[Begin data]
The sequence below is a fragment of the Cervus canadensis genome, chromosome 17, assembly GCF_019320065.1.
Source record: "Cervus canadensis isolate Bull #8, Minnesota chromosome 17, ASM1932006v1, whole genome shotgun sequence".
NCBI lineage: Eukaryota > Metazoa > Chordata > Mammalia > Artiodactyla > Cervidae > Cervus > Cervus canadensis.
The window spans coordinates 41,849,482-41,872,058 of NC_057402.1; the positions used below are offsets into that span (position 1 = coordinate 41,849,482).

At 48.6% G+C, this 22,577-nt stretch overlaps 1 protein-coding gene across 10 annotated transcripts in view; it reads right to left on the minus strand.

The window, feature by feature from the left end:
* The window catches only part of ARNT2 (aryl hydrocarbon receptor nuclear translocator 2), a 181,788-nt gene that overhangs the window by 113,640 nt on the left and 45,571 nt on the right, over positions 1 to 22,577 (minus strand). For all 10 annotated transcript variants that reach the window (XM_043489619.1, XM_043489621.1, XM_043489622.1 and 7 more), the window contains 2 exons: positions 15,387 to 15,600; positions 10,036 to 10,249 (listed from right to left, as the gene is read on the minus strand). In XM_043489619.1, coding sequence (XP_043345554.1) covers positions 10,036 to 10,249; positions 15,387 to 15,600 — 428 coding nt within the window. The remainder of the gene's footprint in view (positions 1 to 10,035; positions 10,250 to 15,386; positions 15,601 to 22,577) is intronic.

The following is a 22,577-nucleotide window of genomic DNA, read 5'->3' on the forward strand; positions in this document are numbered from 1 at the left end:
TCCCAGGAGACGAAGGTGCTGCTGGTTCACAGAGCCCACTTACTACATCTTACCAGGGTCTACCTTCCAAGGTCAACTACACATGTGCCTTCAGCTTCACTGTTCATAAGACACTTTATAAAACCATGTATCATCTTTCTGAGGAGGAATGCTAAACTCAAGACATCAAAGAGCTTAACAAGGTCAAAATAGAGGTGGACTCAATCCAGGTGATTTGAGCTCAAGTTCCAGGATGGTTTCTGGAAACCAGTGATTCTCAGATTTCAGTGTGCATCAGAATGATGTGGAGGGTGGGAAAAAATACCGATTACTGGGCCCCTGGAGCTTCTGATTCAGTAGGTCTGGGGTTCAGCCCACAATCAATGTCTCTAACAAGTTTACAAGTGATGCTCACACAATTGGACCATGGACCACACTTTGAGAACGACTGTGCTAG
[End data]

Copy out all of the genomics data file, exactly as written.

The sequence below is a fragment of the Cervus canadensis genome, chromosome 17, assembly GCF_019320065.1.
Source record: "Cervus canadensis isolate Bull #8, Minnesota chromosome 17, ASM1932006v1, whole genome shotgun sequence".
NCBI lineage: Eukaryota > Metazoa > Chordata > Mammalia > Artiodactyla > Cervidae > Cervus > Cervus canadensis.
The window spans coordinates 41,849,482-41,872,058 of NC_057402.1; the positions used below are offsets into that span (position 1 = coordinate 41,849,482).

At 48.6% G+C, this 22,577-nt stretch overlaps 1 protein-coding gene across 10 annotated transcripts in view; it reads right to left on the minus strand.

The window, feature by feature from the left end:
* The window catches only part of ARNT2 (aryl hydrocarbon receptor nuclear translocator 2), a 181,788-nt gene that overhangs the window by 113,640 nt on the left and 45,571 nt on the right, over positions 1 to 22,577 (minus strand). For all 10 annotated transcript variants that reach the window (XM_043489619.1, XM_043489621.1, XM_043489622.1 and 7 more), the window contains 2 exons: positions 15,387 to 15,600; positions 10,036 to 10,249 (listed from right to left, as the gene is read on the minus strand). In XM_043489619.1, coding sequence (XP_043345554.1) covers positions 10,036 to 10,249; positions 15,387 to 15,600 — 428 coding nt within the window. The remainder of the gene's footprint in view (positions 1 to 10,035; positions 10,250 to 15,386; positions 15,601 to 22,577) is intronic.

The following is a 22,577-nucleotide window of genomic DNA, read 5'->3' on the forward strand; positions in this document are numbered from 1 at the left end:
TCCCAGGAGACGAAGGTGCTGCTGGTTCACAGAGCCCACTTACTACATCTTACCAGGGTCTACCTTCCAAGGTCAACTACACATGTGCCTTCAGCTTCACTGTTCATAAGACACTTTATAAAACCATGTATCATCTTTCTGAGGAGGAATGCTAAACTCAAGACATCAAAGAGCTTAACAAGGTCAAAATAGAGGTGGACTCAATCCAGGTGATTTGAGCTCAAGTTCCAGGATGGTTTCTGGAAACCAGTGATTCTCAGATTTCAGTGTGCATCAGAATGATGTGGAGGGTGGGAAAAAATACCGATTACTGGGCCCCTGGAGCTTCTGATTCAGTAGGTCTGGGGTTCAGCCCACAATCAATGTCTCTAACAAGTTTACAAGTGATGCTCACACAATTGGACCATGGACCACACTTTGAGAACGACTGTGCTAG